Compare any two graphics cards:
Radeon HD 6670 (OEM) vs Radeon HD 6870
IntroThe Radeon HD 6670 (OEM) comes with a clock speed of 800 MHz and a GDDR5 memory frequency of 1000 MHz. It also uses a 128-bit memory bus, and makes use of a 40 nm design. It is comprised of 480 SPUs, 24 TAUs, and 8 ROPs.
Compare that to the Radeon HD 6870, which has a GPU core clock speed of 900 MHz, and 1024 MB of GDDR5 RAM set to run at 1050 MHz through a 256-bit bus. It also is comprised of 1120 SPUs, 56 Texture Address Units, and 32 Raster Operation Units.
(No game benchmarks for this combination yet.)
Power Usage and Theoretical Benchmarks
Power Consumption (Max TDP)
As far as performance goes, the Radeon HD 6870 should theoretically be quite a bit better than the Radeon HD 6670 (OEM) overall. (explain)
Texel RateThe Radeon HD 6870 should be quite a bit (more or less 163%) faster with regards to anisotropic filtering than the Radeon HD 6670 (OEM). (explain)
Pixel RateIf running with a high resolution is important to you, then the Radeon HD 6870 is the winner, by far. (explain)
Please note that the above 'benchmarks' are all just theoretical - the results were calculated based on the card's specifications, and real-world performance may (and probably will) vary at least a bit.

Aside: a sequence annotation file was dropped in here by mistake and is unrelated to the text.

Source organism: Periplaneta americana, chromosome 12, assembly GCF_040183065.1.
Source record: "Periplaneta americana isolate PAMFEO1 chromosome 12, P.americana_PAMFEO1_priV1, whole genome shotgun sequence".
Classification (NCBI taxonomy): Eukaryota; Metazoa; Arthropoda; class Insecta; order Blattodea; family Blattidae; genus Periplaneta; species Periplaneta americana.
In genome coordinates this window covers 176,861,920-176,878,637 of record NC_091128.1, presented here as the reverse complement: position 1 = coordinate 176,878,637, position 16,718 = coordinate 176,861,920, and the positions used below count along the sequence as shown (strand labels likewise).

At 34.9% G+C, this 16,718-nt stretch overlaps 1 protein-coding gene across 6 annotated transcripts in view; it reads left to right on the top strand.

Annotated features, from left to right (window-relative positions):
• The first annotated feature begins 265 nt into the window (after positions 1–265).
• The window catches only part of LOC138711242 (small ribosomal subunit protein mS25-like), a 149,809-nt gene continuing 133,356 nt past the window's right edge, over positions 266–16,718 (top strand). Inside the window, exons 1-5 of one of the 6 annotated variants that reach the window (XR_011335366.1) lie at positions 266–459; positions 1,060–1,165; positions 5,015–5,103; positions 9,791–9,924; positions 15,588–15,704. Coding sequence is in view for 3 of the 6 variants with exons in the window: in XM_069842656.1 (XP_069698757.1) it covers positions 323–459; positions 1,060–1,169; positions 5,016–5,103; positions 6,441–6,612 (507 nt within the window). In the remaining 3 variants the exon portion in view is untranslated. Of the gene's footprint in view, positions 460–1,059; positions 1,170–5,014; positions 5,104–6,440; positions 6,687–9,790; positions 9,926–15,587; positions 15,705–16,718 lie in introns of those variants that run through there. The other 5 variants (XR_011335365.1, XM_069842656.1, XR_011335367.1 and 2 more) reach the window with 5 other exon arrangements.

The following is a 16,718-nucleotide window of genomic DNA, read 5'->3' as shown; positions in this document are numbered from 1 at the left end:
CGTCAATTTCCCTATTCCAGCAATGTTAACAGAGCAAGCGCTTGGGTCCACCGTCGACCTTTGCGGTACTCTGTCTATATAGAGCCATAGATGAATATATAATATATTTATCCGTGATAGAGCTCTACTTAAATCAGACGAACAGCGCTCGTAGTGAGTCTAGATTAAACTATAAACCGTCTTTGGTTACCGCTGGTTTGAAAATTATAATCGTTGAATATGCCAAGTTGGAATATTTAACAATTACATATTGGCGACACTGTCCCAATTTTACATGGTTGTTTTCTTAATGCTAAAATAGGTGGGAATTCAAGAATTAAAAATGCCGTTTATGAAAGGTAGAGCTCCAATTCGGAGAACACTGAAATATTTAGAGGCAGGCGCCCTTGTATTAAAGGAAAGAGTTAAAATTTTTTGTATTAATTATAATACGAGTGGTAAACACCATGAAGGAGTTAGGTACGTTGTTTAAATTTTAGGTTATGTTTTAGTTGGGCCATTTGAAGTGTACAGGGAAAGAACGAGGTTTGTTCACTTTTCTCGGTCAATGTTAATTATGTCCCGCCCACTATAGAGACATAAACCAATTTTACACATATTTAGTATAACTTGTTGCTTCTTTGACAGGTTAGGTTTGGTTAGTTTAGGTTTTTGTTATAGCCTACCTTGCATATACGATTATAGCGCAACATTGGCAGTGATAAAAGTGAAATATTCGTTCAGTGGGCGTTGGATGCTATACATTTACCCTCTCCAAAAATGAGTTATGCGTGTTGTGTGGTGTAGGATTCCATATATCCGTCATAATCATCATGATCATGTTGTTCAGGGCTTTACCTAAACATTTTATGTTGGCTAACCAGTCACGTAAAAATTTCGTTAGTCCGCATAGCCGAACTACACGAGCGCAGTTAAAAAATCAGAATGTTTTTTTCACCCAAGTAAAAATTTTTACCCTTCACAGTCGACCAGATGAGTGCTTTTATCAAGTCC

Please note that the price comparisons are based on search keywords - sometimes it might show cards with very similar names that are not exactly the same as the one chosen in the comparison. We do try to filter out the wrong results as best we can, though.
Memory Bandwidth: Bandwidth is the largest amount of data (in units of megabytes per second) that can be moved past the external memory interface in one second. It's calculated by multiplying the bus width by the speed of its memory. If the card has DDR RAM, it must be multiplied by 2 once again. If it uses DDR5, multiply by 4 instead. The higher the bandwidth is, the better the card will be in general. It especially helps with anti-aliasing, HDR and high resolutions.
Texel Rate: Texel rate is the maximum texture map elements (texels) that can be processed per second. This figure is calculated by multiplying the total amount of texture units by the core speed of the chip. The higher this number, the better the graphics card will be at handling texture filtering (anisotropic filtering - AF). It is measured in millions of texels applied in one second.
Pixel Rate: Pixel rate is the maximum amount of pixels the video card can possibly record to its local memory per second - measured in millions of pixels per second. The figure is calculated by multiplying the amount of Raster Operations Pipelines by the the core clock speed. ROPs (Raster Operations Pipelines - aka Render Output Units) are responsible for filling the screen with pixels (the image). The actual pixel output rate is also dependant on quite a few other factors, most notably the memory bandwidth - the lower the bandwidth is, the lower the potential to reach the maximum fill rate.